Rebecca Baumann, Alexandra Bircken, Andy Boot, Mikala Dwyer, Lewis Fidock, Alicia Frankovich, Ann Veronica Janssens, Lucina Lane, Gerold Miller, David Ostrowski, Anselm Reyle, Pamela Rosenkranz and Blair Thurman

An eeriness on the Plain

18 Jun – 23 Jul 2022

A journey through the Plain. An expanse, monotheistic in its dedication. Flat and undulating, stretched and opened, with a prevailing horizon (zeal) and a still eeriness. Lacking agency or presenting hidden agency, the Plain is a space of singularity, of outstretched arms embracing the expanse. Abundant yet empty.

Elements of minimalist, abstract and conceptual art speak to the eerie Plain, a concept contained within the pictorial, sculptural and spatial. To focus on the pictorial — and necessarily engage with, then move on from Greenberg’s formalism and discussions surrounding his plane: the picture plane — here both optical and sculptural illusion should be in discussion. This Plain is not wholly concerned with literal or overall flatness, its power comes from an overarching dedication to singular (or few) concerns, as seen in the monochrome, sweeping minimalist aesthetics, contrived and liberal abstract notations; then there are particular conceptual and readymade refinements pointing to this Plain of eerie ambience. Each involves a combination of missing known agents and/or palpable yet hidden agents, whether that is the artist’s hand, recognisable figures or motifs, abstract enigmas, or something speculatively omnipresent — it is the feeling of a lack that starts to build the eerie landscape.

This lack is not nihilistic or nil, in the same way that the Plain is not a void in space, but rather an expansive exploration of singular or few dedicated artistic concerns. In fact, a lack can be produced from mass, where dedication is built up to the point of reduction, creating stillness, offering the viewer an eerie cry emitting from the work. Physically (formally) the pictorial eerie Plain is versatile, both flat and undulating, optical and sculptural, sometimes stretched and contorted so far that tears and holes start to appear, extending the Plain. While conceptual creations can equally evoke this cry, manipulating both object and theory to highlight the monotheistic artistic expanse and its coinciding eerie absence through new methods and methodologies. All of these works physical presence and conceptual concerns are defined by their refinement, by their dedication to the reductive Plain.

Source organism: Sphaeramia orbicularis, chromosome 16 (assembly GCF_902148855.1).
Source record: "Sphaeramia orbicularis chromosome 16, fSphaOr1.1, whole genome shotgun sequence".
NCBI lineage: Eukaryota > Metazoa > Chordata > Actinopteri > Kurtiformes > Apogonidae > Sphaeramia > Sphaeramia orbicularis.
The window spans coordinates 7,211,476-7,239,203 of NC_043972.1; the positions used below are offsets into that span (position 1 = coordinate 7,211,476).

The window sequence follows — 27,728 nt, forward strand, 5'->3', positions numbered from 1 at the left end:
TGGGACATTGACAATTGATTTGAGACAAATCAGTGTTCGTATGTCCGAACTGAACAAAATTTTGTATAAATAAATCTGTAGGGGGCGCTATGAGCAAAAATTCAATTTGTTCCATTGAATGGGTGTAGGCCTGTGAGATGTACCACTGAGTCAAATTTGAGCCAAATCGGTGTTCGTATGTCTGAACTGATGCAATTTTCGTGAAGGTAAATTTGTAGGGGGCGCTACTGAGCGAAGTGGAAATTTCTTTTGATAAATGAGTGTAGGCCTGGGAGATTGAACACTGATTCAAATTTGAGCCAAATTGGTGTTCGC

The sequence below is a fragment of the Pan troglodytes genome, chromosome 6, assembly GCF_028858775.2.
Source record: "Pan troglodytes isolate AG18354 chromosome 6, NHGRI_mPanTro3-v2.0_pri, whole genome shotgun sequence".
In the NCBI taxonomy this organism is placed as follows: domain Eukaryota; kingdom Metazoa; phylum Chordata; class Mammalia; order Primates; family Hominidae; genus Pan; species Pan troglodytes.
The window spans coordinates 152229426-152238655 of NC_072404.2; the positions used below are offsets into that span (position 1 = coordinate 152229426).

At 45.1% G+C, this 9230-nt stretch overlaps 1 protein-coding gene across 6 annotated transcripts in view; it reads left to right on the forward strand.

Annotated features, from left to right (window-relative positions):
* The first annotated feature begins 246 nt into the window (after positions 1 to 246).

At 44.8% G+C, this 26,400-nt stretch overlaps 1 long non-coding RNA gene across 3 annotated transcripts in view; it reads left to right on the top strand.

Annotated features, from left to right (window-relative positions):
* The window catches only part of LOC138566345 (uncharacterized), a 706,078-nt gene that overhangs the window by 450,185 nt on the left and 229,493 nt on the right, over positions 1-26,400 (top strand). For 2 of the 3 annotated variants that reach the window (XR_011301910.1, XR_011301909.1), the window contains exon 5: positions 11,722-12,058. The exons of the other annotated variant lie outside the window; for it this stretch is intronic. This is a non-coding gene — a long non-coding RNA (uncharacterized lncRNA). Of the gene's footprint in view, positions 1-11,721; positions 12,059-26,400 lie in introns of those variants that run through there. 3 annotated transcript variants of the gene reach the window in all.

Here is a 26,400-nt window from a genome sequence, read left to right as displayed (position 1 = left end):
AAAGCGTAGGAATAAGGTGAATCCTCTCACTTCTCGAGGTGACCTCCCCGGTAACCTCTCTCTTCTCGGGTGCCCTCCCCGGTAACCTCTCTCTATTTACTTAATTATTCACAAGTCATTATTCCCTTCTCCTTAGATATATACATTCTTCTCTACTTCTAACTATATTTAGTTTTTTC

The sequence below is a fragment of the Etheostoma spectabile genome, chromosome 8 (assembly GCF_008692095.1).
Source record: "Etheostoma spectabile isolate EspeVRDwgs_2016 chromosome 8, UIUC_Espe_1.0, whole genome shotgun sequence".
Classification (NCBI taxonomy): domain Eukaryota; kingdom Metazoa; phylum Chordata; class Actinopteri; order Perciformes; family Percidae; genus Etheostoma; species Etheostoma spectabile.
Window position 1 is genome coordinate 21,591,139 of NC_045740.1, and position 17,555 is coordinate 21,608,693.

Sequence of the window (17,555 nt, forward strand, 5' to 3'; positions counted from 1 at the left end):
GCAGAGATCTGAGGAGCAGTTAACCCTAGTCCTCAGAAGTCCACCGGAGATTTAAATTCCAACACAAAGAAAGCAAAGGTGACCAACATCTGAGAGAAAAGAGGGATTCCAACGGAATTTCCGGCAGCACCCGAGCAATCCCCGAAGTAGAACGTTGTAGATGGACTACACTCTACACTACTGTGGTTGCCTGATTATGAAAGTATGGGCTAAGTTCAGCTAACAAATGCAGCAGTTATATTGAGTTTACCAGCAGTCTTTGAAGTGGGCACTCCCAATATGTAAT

While the lack of mystery surrounding agency — and the eeriness generated — haunts these Plains, a decisive agent is welcomed after the fact, the viewer. For eeriness is only concerned with the mind, body and spirit, it is a feeling generated by a presence or lack of, by a dedication to a reduction, a resolute focus and to expansive exploration.

Curated by Jonny Niesche and Jack Willet